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Illinois hunting and fishing

Youth Movement

August 21, 2009 at 03:55 PM


The moment when the pole doubles over under the weight of a fish on the line elicits the same excited reaction from kids and adults alike.

Illinois Department of Natural Resources director Marc Miller took a turn last Monday helping kids learn to fish at the youth fishing pond located just inside the gates of Conservation World at the Illinois State Fair.

“It’s cool,” Miller says. “I really enjoyed that, and I’m going to spend as much time here as possible.”

He was helping 10-year-old Nick Bolt of Pawnee cast, watch the bobber and set the hook.

Getting the fish off the hook was the toughest job.

“The hardest part was trying to keep hold of the fish to get the hook out,” Bolt says. “It was kind of scary.”

Fishing was fun, but Miller’s presence at the fishing pond, BB gun range and elsewhere in Conservation World during the run of the fair had a serious side.

That’s because kids have a lot of entertainment options these days with the Internet, video games and other indoor pursuits right at their fingertips. Kids might not grow up enjoying the outdoors like Miller did.

And participation translates into license and stamp fees that fund wildlife and fish restoration programs. Fewer hunters, anglers, birders, bicyclists, hikers and trappers mean less money to set land aside for wildlife or stock rivers and streams with fish.

It’s an issue outlined in Richard Louv’s book, “Last Child in the Woods.” Gov. Pat Quinn often quotes Louv’s book when he talks about the health benefits of outdoors recreation.

During the fair, Miller wanted to bring extra attention to the department’s focus on youth recruitment and retention.

“This is what we should be doing at DNR,” Miller says after the kids finished their fishing session. “We should be getting kids engaged in our outdoor traditions.”

If there were more kids like Sam King, 4, of Cincinnati, Ohio, DNR’s job would be a lot easier.

On a Wednesday morning with rain in the forecast, King and a few other kids took advantage of short lines to shoot arrow after arrow in the kids’ archery tent.

Illinois hunting and fishing

“One more time, and then we have to go,” says King’s grandmother Linda Wornat of Hillsboro, Mo.

When an arrow finds the target, King gets a high-five from Rick Pohlman, a civil engineer with DNR who was staffing the archery range.

At the fishing pond, DNR staff and volunteers run five sessions a day with about 200 kids able to catch a fish — some for the first time — each and every day of the fair (which continues today and Sunday). Nearly 4,000 fish are stocked during the duration.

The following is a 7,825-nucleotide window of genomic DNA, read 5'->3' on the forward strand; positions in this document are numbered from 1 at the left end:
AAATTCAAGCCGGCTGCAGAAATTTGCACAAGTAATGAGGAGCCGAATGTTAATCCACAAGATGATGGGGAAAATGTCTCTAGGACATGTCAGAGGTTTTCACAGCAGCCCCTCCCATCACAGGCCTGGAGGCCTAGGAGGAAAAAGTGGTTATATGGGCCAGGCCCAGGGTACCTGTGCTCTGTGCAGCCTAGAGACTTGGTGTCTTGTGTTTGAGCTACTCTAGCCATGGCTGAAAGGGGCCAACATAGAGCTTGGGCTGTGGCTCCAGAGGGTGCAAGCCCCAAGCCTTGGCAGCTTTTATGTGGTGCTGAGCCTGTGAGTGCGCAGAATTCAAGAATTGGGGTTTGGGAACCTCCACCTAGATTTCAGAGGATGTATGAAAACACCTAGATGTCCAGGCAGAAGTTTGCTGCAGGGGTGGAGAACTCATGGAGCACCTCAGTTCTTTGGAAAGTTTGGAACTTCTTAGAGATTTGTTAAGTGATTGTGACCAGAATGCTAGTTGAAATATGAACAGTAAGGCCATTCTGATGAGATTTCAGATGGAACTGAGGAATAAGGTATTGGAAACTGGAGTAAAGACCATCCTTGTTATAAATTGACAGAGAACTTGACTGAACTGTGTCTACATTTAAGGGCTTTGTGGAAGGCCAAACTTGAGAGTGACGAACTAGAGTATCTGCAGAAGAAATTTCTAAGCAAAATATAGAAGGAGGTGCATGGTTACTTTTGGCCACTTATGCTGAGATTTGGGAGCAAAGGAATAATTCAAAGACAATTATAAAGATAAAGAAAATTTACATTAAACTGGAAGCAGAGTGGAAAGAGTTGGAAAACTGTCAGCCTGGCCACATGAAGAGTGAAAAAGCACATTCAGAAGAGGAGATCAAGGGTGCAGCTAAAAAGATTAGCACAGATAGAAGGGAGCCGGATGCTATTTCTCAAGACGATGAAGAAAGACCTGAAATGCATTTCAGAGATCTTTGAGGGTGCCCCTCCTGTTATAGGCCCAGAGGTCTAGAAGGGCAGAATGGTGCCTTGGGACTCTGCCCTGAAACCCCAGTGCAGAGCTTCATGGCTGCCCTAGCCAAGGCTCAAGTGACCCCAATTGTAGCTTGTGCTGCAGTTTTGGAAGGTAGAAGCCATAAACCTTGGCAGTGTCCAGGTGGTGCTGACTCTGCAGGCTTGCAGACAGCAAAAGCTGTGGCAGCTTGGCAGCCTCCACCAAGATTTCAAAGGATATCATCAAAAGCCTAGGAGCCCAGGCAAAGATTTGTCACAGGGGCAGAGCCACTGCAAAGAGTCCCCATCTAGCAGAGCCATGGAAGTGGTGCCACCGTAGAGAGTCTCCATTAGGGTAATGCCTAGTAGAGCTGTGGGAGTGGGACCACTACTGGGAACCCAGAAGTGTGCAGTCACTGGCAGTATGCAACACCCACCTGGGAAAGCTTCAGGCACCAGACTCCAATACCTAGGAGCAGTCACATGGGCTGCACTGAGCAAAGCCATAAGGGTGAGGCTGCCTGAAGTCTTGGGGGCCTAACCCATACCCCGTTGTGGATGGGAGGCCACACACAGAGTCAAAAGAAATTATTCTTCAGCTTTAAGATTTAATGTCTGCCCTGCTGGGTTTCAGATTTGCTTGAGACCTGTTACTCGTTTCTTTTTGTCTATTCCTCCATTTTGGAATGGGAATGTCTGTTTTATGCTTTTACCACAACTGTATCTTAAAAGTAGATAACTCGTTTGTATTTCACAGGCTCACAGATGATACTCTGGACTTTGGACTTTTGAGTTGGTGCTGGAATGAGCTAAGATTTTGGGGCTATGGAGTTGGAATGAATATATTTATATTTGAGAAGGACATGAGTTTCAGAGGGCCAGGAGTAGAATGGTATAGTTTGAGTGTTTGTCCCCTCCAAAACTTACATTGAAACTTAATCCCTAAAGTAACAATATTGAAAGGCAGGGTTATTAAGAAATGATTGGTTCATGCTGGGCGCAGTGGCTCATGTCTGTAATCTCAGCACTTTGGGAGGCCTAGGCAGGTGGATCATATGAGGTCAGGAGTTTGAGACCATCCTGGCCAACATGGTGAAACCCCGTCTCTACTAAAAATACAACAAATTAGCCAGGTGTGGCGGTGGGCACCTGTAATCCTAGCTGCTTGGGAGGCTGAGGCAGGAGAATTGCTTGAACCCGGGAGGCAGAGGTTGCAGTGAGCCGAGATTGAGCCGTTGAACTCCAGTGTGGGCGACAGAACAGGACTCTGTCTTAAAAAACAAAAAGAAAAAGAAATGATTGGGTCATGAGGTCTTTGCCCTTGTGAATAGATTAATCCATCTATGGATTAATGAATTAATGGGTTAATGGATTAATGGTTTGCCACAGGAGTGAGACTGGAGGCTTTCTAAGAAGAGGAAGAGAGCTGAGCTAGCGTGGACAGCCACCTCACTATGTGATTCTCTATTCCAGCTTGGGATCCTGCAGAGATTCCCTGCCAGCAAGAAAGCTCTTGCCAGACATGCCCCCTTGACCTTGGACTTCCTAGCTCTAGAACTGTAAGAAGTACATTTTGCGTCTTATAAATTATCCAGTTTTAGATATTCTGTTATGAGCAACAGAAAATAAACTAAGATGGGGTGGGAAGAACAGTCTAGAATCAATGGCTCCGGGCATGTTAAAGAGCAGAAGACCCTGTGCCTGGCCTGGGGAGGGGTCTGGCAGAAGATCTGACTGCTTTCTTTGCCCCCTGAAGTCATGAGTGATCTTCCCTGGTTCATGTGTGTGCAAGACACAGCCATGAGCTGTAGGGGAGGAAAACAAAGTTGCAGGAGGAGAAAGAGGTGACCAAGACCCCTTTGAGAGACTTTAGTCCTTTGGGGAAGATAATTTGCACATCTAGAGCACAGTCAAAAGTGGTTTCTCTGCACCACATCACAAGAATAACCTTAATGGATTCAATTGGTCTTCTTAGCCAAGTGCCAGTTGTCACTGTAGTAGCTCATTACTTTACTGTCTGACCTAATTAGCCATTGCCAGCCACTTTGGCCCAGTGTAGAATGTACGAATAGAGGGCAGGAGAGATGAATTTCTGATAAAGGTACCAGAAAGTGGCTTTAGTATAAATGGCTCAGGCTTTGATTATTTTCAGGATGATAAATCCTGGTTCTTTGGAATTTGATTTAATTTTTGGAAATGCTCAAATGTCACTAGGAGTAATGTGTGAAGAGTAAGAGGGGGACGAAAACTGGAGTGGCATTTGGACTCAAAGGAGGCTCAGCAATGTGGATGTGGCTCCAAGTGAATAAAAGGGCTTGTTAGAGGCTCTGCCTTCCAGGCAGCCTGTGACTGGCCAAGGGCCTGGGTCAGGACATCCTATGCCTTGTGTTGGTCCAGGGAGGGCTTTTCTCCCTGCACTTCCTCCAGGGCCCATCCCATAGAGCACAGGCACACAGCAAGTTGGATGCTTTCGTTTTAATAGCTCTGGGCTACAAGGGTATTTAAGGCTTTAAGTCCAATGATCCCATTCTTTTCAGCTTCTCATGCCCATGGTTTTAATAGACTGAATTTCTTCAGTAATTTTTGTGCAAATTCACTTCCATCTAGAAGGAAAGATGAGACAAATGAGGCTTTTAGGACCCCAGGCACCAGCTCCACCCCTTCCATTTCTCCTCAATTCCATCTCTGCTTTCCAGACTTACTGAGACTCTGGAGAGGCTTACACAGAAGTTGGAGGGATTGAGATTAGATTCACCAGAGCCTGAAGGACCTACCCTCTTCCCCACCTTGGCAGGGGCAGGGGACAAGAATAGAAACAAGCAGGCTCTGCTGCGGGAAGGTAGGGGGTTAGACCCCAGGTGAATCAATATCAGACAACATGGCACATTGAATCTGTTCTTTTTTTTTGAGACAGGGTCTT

“So far they’ve all caught a fish — every one,” says Herb Drier, DNR’s urban fishing program coordinator.

Those who grew up in a rural setting probably shake their heads and laugh at the idea of having a special station set up where fair visitors could touch a fish or hold a turtle.

But for a lot of people growing up in urban areas, it’s a new experience.

“The really popular thing is to touch a fish,” Drier says. “We had 3,500 people come through on (the first Saturday of the fair).”

According to a report issued by the U.S. Fish and Wildlife Service — Fishing and Hunting Recruitment and Retention in the U.S. from 1990-2005, about two-thirds of people who hunt and fish were exposed to the activity before they reached 21 years of age.

The percentage of kids exposed to fishing dropped 10 percent during those years, meaning many more kids were growing up never having touched a fish.

The study was spurred by a survey that showed fishing participation in the U.S. dropping from 35.6 million in 1991 to 34.1 million in 2001. Hunting fell from 14.1 million to 13 million during that same period. In contrast, the population increased 13 percent.

The report concludes that the decline in participation can be traced to both recruitment (getting participants interested in hunting and fishing) and retention (keeping them involved).

It’s a trend that natural resources managers all over the country — including Illinois — are taking very seriously.

Getting kids to catch a fish, try their hand at archery or take a ride in a French voyageur’s canoe at the fair could be a first small step.

It’s a serious job for Miller and DNR, even though hanging out with kids at the fishing pond looks like more fun than work.

“If our focus is on youth recruitment and retention, then my focus is going to have to be on that too,” Miller says.

Illinois hunting and fishing

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